I think my advice would be, if you have something that you think might be right for an actor, a director or a producer then just contact them directly. You may have to sign a release form, you may need an attorney submit on your behalf, but at least to the ICM agent I submitted to, no need to have an actual entertainment attorney (at least at the submission stage). The attorney I used handles criminal and civil cases and isn't even in the same state as the agency or myself.

    If you're intent on trying to find an agent for these, I recall some advising that you have more than one screenplay when you do. So it's good that you do. Best of luck with it, popmuze.

  7. #7
    New Fish; Learning About Thick Skin
    Join Date
    Apr 2017
    Not speaking from success but what I've heard.

    - Start querying prodcos, etc. You can get contact info through IMDBPro.
    - Maybe subscribe to Inktip for a few months to get that lead info.
    - Enter some reputable/valid screenplay competitions.
    - Network with people (like you do here) and pray a friend of a friend of a friend actually has some connections.

    Keep writing more screenplays or look at Inktip for a request for one you might be interested in writing and reply to it with a pitch and write that script like mad!

  8. #8
    What happened?
    Join Date
    Sep 2006
    Quote Originally Posted by popmuze View Post
    I've recently completed three screenplays. What should my next steps be?
    I'm the one who wrote that long prickly article about selling your screenplay but the real deal comes down to this.

    The business of professional TV and Screenwriting has always been intensely competitive. Today it is, if anything, for more competitive than it has ever been. Think about the world of professional sports. How well do you play baseball? Now, think about playing on a professional baseball team. The very worst professional players on those teams, the guys that you call bums when you shout from the bleachers or when you're watching on TV -- those guys are probably around a thousands better at playing baseball than you.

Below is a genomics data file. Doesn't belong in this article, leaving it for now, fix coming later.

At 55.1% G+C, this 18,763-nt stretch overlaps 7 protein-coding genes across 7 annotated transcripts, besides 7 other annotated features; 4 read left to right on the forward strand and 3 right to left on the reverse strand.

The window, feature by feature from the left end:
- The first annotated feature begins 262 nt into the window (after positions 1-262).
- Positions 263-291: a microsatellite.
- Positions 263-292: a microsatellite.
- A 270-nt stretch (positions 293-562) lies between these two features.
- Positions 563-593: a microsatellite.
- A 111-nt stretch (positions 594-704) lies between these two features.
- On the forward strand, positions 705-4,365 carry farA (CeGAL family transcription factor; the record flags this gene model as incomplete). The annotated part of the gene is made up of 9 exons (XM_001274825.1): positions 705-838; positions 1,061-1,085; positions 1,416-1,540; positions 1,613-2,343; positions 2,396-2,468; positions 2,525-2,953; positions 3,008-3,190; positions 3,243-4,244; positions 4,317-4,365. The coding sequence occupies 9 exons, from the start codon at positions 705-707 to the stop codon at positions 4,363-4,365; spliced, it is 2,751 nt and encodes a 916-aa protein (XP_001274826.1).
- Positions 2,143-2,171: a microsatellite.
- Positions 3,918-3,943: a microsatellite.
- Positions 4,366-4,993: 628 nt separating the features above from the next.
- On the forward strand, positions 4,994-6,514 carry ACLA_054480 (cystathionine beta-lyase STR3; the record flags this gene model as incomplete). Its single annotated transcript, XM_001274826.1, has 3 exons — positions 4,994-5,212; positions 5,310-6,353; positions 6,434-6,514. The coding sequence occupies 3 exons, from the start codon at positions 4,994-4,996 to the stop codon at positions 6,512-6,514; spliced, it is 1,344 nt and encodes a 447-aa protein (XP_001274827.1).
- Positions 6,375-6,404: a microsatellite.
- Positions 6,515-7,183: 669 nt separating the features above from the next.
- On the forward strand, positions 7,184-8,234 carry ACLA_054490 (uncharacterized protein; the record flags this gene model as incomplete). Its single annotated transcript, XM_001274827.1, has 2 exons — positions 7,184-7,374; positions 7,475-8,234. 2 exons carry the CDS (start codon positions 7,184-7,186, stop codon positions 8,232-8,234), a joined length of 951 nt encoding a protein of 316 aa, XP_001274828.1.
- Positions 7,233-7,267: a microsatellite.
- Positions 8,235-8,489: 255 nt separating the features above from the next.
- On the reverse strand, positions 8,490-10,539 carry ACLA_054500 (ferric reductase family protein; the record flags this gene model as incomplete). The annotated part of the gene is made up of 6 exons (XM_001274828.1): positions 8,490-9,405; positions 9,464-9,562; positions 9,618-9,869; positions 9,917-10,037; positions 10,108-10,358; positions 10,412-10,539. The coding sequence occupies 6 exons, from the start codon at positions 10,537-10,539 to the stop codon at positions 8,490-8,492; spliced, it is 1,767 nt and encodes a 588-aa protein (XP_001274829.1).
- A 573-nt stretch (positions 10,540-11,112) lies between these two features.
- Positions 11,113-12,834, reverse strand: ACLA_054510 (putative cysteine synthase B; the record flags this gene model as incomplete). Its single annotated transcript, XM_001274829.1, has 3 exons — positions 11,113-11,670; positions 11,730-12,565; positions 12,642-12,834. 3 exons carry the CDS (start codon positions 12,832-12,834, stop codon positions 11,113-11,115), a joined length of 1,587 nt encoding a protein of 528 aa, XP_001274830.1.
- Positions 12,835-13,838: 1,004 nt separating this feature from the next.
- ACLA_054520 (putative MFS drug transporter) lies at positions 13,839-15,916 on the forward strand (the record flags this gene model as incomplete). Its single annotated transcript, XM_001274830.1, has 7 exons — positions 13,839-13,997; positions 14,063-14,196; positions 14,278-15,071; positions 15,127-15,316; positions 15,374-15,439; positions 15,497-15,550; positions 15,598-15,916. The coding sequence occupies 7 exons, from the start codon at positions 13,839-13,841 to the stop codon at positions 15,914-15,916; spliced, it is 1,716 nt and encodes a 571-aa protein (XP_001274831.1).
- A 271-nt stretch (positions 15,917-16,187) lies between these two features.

That is the relationship between amateurs and professionals screenwriters -- the vast majority of amateur screenwriters. I know this because in addition to working as a writer I also teach screenwriting and I routinely read the work of beginning and amateur screenwriters and I know the level at which they are writing.

    I don't say this to discourage you any more than I am aiming to discourage the students that I teach -- any more than, were I coaching a team of beginning ball players than it would be "discouraging" them to suggest that none of them are ready to try out for the freaking Yankees.

    If you are committed to going down this road, then your focus has to be on developing your writing skills, not on finding agents, not on connecting with development companies, not -- at this stage -- on selling your work.

    When I was at NYU Grad Film, which is where I studied, my camera teacher said that any student who graduated should expect to take something on the order of ten years before he was actually earning a living in the business. And that was after getting a graduate degree in one of the top schools in the industry.

    And that was just about as long as it took me before I was working full time as a writer and a story editor at New York company. Before that, I worked as a security guard, I delivered TV off the back of a truck, I operated teleprompters, I went back and ran NYU's equipment room for something like six years -- and managed to sell a treatment get a couple features optioned along the way. But none of that paid the bills.

    So if you're serious about this, then you've got to make that commitment to write, to read, to take courses, to get into a writing group, and to write some more, and to not expect this process to be an easy one.